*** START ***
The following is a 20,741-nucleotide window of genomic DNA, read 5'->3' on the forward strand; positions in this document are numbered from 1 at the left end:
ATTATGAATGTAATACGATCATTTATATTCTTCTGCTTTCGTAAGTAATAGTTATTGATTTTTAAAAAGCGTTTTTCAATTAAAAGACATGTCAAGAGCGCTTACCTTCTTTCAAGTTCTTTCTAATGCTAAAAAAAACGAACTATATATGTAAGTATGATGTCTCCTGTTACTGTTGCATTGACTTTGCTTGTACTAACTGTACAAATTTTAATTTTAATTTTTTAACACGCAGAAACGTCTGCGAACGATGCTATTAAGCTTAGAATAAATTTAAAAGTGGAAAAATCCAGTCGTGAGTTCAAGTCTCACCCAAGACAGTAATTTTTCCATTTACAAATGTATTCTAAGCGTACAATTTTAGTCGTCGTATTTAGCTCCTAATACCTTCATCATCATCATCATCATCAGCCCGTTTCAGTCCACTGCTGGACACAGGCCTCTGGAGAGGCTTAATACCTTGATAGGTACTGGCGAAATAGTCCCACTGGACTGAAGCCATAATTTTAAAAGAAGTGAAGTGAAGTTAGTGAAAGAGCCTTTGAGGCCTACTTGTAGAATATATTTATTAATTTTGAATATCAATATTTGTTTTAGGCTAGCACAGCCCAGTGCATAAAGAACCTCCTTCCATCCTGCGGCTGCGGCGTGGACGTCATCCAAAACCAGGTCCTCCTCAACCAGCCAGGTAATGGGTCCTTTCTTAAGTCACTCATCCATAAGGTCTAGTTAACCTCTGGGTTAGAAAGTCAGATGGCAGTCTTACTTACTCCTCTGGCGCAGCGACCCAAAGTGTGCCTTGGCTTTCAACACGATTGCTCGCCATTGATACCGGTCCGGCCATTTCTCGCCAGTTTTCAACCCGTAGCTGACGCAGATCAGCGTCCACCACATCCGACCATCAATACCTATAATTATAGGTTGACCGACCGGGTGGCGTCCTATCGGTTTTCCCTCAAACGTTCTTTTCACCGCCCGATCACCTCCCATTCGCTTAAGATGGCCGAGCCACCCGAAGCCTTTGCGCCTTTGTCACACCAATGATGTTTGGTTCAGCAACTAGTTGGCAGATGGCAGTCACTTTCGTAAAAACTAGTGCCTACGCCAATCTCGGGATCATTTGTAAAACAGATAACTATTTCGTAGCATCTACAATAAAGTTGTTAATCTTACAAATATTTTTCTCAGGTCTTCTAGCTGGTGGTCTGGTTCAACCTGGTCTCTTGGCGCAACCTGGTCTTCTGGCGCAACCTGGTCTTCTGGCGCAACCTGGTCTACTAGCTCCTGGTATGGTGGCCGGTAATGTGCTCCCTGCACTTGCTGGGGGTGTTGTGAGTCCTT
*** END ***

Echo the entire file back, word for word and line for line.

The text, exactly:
The following is a 20,741-nucleotide window of genomic DNA, read 5'->3' on the forward strand; positions in this document are numbered from 1 at the left end:
ATTATGAATGTAATACGATCATTTATATTCTTCTGCTTTCGTAAGTAATAGTTATTGATTTTTAAAAAGCGTTTTTCAATTAAAAGACATGTCAAGAGCGCTTACCTTCTTTCAAGTTCTTTCTAATGCTAAAAAAAACGAACTATATATGTAAGTATGATGTCTCCTGTTACTGTTGCATTGACTTTGCTTGTACTAACTGTACAAATTTTAATTTTAATTTTTTAACACGCAGAAACGTCTGCGAACGATGCTATTAAGCTTAGAATAAATTTAAAAGTGGAAAAATCCAGTCGTGAGTTCAAGTCTCACCCAAGACAGTAATTTTTCCATTTACAAATGTATTCTAAGCGTACAATTTTAGTCGTCGTATTTAGCTCCTAATACCTTCATCATCATCATCATCATCAGCCCGTTTCAGTCCACTGCTGGACACAGGCCTCTGGAGAGGCTTAATACCTTGATAGGTACTGGCGAAATAGTCCCACTGGACTGAAGCCATAATTTTAAAAGAAGTGAAGTGAAGTTAGTGAAAGAGCCTTTGAGGCCTACTTGTAGAATATATTTATTAATTTTGAATATCAATATTTGTTTTAGGCTAGCACAGCCCAGTGCATAAAGAACCTCCTTCCATCCTGCGGCTGCGGCGTGGACGTCATCCAAAACCAGGTCCTCCTCAACCAGCCAGGTAATGGGTCCTTTCTTAAGTCACTCATCCATAAGGTCTAGTTAACCTCTGGGTTAGAAAGTCAGATGGCAGTCTTACTTACTCCTCTGGCGCAGCGACCCAAAGTGTGCCTTGGCTTTCAACACGATTGCTCGCCATTGATACCGGTCCGGCCATTTCTCGCCAGTTTTCAACCCGTAGCTGACGCAGATCAGCGTCCACCACATCCGACCATCAATACCTATAATTATAGGTTGACCGACCGGGTGGCGTCCTATCGGTTTTCCCTCAAACGTTCTTTTCACCGCCCGATCACCTCCCATTCGCTTAAGATGGCCGAGCCACCCGAAGCCTTTGCGCCTTTGTCACACCAATGATGTTTGGTTCAGCAACTAGTTGGCAGATGGCAGTCACTTTCGTAAAAACTAGTGCCTACGCCAATCTCGGGATCATTTGTAAAACAGATAACTATTTCGTAGCATCTACAATAAAGTTGTTAATCTTACAAATATTTTTCTCAGGTCTTCTAGCTGGTGGTCTGGTTCAACCTGGTCTCTTGGCGCAACCTGGTCTTCTGGCGCAACCTGGTCTTCTGGCGCAACCTGGTCTACTAGCTCCTGGTATGGTGGCCGGTAATGTGCTCCCTGCACTTGCTGGGGGTGTTGTGAGTCCTT